In a report, The Criminal Alien Program: Immigration Enforcement in Travis County, Texas, the American Immigration Council and author Andrea Guttin examine the Criminal Alien Program (CAP)—which may be one of the oldest, biggest, and least understood federal immigration enforcement program. While it is ubiquitous in U.S. prisons and jails, very few are aware that it exists or of how it works.

So what, exactly, is CAP and how does it work? CAP is an ICE initiative that screens inmates in prisons and jails, identifies deportable non-citizens, and places them into deportation proceedings. CAP is also one of fourteen federal/local law enforcement programs under the umbrella of ICE ACCESS (Agreements in Cooperation in Communities to Enhance Safety and Security).

According to the report:

CAP is the program responsible 48% of all deportable immigrants identified by ICE in FY 2009—more than the 287(g) program, Fugitive Operations, and the Office of Field Operations combined.

Prisons and jails that participate in CAP provide ICE with a list of people who have been arrested and booked into jail, and ICE agents then interview the arrestees. After ICE interviews the arrested person, they may place an immigration hold (known as a “detainer”) on those who are suspected of being deportable. An immigration detainer is an official request from ICE to another law enforcement agency—such as a state or local jail —that ICE requests custody of the individual once he or she is released from local custody.

In the years since CAP was initiated, there have been concerns about whether or not ICE is actually targeting immigrants with serious criminal records. While ICE claims that CAP’s focus is “dangerous criminal aliens,” the data show that legal as well as unauthorized immigrants with a wide range of criminal history—or no criminal history at all—are being identified for deportation.

The report also finds:

  • A large percentage of immigrants apprehended under CAP are not criminals at all. An October 2009 DHS report found that 57 percent of immigrants identified through the CAP program in FY 2009 had no criminal convictions, up from 53 percent in FY 2008.
  • In Travis County, Texas, a majority of immigrants placed under detainer were arrested for a misdemeanor as their most serious charge. In 2008, 58 percent of the detainers were placed on those charged with misdemeanors—up from 38 percent in 2007 and 34 percent in 2006.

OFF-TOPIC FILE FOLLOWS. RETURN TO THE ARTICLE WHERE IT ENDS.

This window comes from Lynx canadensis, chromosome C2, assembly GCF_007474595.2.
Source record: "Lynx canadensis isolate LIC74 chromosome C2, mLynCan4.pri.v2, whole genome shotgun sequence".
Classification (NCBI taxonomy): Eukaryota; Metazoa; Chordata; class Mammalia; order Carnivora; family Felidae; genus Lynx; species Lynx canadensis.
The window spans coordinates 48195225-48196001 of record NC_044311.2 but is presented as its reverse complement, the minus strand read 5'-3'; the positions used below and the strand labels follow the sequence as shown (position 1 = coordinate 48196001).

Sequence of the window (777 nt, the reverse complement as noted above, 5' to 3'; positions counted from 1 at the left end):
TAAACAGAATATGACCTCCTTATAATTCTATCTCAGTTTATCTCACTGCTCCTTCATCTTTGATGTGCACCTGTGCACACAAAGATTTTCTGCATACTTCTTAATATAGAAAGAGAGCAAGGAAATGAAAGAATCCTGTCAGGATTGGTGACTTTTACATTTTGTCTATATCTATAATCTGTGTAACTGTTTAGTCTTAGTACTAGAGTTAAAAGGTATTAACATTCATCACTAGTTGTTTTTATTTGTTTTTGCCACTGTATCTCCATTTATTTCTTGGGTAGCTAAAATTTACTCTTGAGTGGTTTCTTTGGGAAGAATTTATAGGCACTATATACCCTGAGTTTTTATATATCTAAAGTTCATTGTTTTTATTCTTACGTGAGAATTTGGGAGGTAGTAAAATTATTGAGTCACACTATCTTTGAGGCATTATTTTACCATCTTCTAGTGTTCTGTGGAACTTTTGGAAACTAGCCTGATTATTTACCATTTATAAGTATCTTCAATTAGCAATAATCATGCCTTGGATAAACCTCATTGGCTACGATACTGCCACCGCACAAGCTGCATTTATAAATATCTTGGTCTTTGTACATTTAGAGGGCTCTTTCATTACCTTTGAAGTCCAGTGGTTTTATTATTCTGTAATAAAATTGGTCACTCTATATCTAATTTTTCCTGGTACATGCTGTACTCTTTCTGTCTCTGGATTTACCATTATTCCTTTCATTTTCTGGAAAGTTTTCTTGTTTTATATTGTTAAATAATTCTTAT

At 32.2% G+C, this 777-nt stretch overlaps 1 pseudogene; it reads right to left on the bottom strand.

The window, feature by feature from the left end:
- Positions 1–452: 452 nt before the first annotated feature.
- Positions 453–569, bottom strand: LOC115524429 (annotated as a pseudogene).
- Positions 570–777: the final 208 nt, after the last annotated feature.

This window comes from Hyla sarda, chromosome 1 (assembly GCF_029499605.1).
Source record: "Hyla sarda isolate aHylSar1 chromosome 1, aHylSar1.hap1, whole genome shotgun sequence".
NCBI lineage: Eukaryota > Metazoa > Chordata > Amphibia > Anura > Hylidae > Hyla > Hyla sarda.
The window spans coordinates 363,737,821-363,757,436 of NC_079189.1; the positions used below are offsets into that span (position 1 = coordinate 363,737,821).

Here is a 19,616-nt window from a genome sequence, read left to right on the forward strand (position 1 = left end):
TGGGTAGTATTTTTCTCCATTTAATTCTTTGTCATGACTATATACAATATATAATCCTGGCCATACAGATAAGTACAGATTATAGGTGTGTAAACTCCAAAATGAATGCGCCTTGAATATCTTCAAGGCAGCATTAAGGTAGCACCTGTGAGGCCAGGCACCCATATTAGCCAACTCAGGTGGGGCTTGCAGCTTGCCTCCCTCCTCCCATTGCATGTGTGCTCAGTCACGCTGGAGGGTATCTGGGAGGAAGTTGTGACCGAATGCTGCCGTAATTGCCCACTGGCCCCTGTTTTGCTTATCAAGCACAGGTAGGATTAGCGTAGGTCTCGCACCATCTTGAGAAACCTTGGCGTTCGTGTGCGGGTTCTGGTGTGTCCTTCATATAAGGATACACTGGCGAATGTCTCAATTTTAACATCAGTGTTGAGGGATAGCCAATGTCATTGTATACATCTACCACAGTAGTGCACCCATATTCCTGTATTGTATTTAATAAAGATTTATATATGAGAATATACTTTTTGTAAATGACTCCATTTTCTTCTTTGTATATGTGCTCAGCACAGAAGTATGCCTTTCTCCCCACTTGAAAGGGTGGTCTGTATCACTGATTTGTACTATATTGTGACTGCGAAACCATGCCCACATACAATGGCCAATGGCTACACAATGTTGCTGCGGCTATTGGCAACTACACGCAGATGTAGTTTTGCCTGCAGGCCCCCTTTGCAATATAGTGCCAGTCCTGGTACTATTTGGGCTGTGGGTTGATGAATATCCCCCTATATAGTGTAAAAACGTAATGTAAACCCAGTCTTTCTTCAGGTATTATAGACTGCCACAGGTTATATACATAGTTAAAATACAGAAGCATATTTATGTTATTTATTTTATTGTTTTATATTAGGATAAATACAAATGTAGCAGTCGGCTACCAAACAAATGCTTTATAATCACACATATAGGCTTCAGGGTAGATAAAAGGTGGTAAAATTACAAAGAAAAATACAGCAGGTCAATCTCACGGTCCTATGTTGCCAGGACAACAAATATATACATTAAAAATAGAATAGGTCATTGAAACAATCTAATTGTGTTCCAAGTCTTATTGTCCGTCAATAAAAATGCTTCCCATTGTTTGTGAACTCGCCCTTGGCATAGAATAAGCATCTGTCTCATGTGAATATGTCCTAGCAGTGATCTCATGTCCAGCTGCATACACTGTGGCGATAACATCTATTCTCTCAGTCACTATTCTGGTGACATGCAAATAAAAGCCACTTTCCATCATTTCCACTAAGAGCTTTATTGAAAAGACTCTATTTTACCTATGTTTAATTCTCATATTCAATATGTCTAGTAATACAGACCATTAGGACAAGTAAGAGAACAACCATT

Just like with Secure Communities and the 287(g) program, there are multiple concerns about how CAP is being implemented. Some feel that local police may engage in racial profiling and pretextual arrests in order to get individuals they suspect of being deportable immigrants into jail so they can be screened through the CAP program. Others are concerned that vulnerable populations and immigrant communities will not cooperate with local police if CAP is present in local jails, jeopardizing the safety of entire communities.

Many have also raised questions regarding ICE’s use of immigration detainers. While thousands of detainers are issued every year, many—including law enforcement officers—are unclear about how detainers work. Immigrants under detainer include both legal and unauthorized immigrants, and they often endure long periods of detention, and may be denied bail and other due process rights. (The Council has a fact sheet to help answer some of the frequent questions surrounding detainers.)

Of course, identifying and removing dangerous criminal threats must be a priority for ICE. However, time and time again data show that their methods for prioritizing these individuals are flawed and have negative consequences for noncriminals who get caught in the system. While the new report includes recommendations for how ICE might improve the way CAP is administered, CAP will continue to be problematic unless we pass comprehensive immigration reform—reform that creates a well-functioning immigration system.

Photo by winterofdiscontent.